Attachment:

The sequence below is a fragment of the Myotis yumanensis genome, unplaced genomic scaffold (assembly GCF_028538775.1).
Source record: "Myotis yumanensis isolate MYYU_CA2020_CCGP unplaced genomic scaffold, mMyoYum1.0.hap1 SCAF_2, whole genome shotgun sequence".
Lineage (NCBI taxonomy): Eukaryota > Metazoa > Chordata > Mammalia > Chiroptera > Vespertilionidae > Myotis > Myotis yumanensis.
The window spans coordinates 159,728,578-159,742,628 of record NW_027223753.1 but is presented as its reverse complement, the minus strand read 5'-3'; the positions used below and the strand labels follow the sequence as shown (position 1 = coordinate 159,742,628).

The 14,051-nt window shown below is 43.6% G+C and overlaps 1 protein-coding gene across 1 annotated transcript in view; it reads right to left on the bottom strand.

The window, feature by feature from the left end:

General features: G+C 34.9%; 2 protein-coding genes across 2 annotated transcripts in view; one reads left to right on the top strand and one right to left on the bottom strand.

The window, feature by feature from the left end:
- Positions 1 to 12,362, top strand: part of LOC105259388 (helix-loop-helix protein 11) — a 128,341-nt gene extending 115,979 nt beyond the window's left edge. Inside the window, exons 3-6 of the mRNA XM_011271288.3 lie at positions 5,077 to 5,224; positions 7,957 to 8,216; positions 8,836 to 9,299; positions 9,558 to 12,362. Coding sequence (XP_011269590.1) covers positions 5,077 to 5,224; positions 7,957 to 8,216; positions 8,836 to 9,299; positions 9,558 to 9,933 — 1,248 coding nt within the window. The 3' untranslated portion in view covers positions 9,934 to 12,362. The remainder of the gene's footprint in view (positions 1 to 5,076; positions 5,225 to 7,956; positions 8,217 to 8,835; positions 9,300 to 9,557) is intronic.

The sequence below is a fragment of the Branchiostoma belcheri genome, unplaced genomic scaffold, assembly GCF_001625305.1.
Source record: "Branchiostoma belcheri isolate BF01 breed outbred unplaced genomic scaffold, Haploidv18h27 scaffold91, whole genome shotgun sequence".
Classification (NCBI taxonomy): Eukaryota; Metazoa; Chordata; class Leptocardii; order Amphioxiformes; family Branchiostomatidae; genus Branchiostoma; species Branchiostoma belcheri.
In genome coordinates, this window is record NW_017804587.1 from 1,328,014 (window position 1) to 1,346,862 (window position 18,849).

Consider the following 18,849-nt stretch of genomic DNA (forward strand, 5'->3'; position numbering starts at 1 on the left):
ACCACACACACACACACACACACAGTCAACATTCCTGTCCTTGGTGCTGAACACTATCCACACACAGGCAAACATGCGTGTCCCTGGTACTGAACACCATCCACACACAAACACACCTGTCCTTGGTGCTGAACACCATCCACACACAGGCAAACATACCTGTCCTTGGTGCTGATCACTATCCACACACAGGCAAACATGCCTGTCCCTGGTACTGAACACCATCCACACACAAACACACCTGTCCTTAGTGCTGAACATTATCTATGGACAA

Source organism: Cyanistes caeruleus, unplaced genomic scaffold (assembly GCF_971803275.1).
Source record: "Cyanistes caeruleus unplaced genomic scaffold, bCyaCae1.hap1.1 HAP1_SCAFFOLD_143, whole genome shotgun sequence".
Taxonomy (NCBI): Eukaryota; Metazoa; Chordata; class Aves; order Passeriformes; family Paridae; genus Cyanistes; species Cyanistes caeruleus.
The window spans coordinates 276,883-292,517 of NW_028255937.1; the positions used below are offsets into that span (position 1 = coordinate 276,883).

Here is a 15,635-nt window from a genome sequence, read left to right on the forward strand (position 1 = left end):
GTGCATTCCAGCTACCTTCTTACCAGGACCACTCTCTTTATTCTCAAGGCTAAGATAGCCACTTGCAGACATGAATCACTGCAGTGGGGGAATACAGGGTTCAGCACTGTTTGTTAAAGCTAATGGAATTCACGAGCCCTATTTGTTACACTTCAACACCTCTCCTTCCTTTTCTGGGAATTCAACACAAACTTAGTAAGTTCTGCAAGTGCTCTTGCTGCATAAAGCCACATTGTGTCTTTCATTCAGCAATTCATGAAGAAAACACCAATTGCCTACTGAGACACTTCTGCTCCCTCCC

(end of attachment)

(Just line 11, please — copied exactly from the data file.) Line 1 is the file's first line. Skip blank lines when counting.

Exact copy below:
Source record: "Branchiostoma belcheri isolate BF01 breed outbred unplaced genomic scaffold, Haploidv18h27 scaffold91, whole genome shotgun sequence".